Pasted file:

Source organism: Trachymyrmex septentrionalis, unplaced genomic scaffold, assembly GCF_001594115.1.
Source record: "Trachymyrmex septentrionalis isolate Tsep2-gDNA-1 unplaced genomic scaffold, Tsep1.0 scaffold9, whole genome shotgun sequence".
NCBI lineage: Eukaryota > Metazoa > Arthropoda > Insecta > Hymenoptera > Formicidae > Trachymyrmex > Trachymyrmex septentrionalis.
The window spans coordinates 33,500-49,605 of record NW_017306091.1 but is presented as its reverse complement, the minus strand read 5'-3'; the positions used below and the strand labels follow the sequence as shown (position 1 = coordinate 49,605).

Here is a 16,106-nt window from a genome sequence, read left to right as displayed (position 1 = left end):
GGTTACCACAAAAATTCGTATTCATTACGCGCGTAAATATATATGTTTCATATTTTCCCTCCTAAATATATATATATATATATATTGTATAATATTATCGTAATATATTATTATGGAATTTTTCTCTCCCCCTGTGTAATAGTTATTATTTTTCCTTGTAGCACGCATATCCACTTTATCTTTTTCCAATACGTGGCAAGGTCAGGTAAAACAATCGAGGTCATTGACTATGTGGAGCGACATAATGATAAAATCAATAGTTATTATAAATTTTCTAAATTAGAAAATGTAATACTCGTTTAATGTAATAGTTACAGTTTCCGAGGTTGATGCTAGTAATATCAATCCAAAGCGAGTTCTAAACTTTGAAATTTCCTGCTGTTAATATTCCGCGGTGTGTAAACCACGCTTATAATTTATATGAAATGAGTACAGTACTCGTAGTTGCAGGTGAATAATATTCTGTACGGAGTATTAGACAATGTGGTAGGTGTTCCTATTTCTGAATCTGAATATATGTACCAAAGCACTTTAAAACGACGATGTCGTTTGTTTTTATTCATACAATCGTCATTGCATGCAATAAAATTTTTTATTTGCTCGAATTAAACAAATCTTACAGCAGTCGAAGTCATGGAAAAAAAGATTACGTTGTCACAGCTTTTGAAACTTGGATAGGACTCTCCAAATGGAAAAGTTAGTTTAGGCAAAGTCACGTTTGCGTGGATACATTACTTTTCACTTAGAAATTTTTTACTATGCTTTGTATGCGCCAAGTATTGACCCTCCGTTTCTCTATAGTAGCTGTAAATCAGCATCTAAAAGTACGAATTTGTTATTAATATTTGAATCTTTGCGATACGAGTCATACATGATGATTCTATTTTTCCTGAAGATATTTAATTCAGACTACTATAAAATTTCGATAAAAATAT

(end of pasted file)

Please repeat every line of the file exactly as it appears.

Source organism: Trachymyrmex septentrionalis, unplaced genomic scaffold, assembly GCF_001594115.1.
Source record: "Trachymyrmex septentrionalis isolate Tsep2-gDNA-1 unplaced genomic scaffold, Tsep1.0 scaffold9, whole genome shotgun sequence".
NCBI lineage: Eukaryota > Metazoa > Arthropoda > Insecta > Hymenoptera > Formicidae > Trachymyrmex > Trachymyrmex septentrionalis.
The window spans coordinates 33,500-49,605 of record NW_017306091.1 but is presented as its reverse complement, the minus strand read 5'-3'; the positions used below and the strand labels follow the sequence as shown (position 1 = coordinate 49,605).

Here is a 16,106-nt window from a genome sequence, read left to right as displayed (position 1 = left end):
GGTTACCACAAAAATTCGTATTCATTACGCGCGTAAATATATATGTTTCATATTTTCCCTCCTAAATATATATATATATATATATTGTATAATATTATCGTAATATATTATTATGGAATTTTTCTCTCCCCCTGTGTAATAGTTATTATTTTTCCTTGTAGCACGCATATCCACTTTATCTTTTTCCAATACGTGGCAAGGTCAGGTAAAACAATCGAGGTCATTGACTATGTGGAGCGACATAATGATAAAATCAATAGTTATTATAAATTTTCTAAATTAGAAAATGTAATACTCGTTTAATGTAATAGTTACAGTTTCCGAGGTTGATGCTAGTAATATCAATCCAAAGCGAGTTCTAAACTTTGAAATTTCCTGCTGTTAATATTCCGCGGTGTGTAAACCACGCTTATAATTTATATGAAATGAGTACAGTACTCGTAGTTGCAGGTGAATAATATTCTGTACGGAGTATTAGACAATGTGGTAGGTGTTCCTATTTCTGAATCTGAATATATGTACCAAAGCACTTTAAAACGACGATGTCGTTTGTTTTTATTCATACAATCGTCATTGCATGCAATAAAATTTTTTATTTGCTCGAATTAAACAAATCTTACAGCAGTCGAAGTCATGGAAAAAAAGATTACGTTGTCACAGCTTTTGAAACTTGGATAGGACTCTCCAAATGGAAAAGTTAGTTTAGGCAAAGTCACGTTTGCGTGGATACATTACTTTTCACTTAGAAATTTTTTACTATGCTTTGTATGCGCCAAGTATTGACCCTCCGTTTCTCTATAGTAGCTGTAAATCAGCATCTAAAAGTACGAATTTGTTATTAATATTTGAATCTTTGCGATACGAGTCATACATGATGATTCTATTTTTCCTGAAGATATTTAATTCAGACTACTATAAAATTTCGATAAAAATAT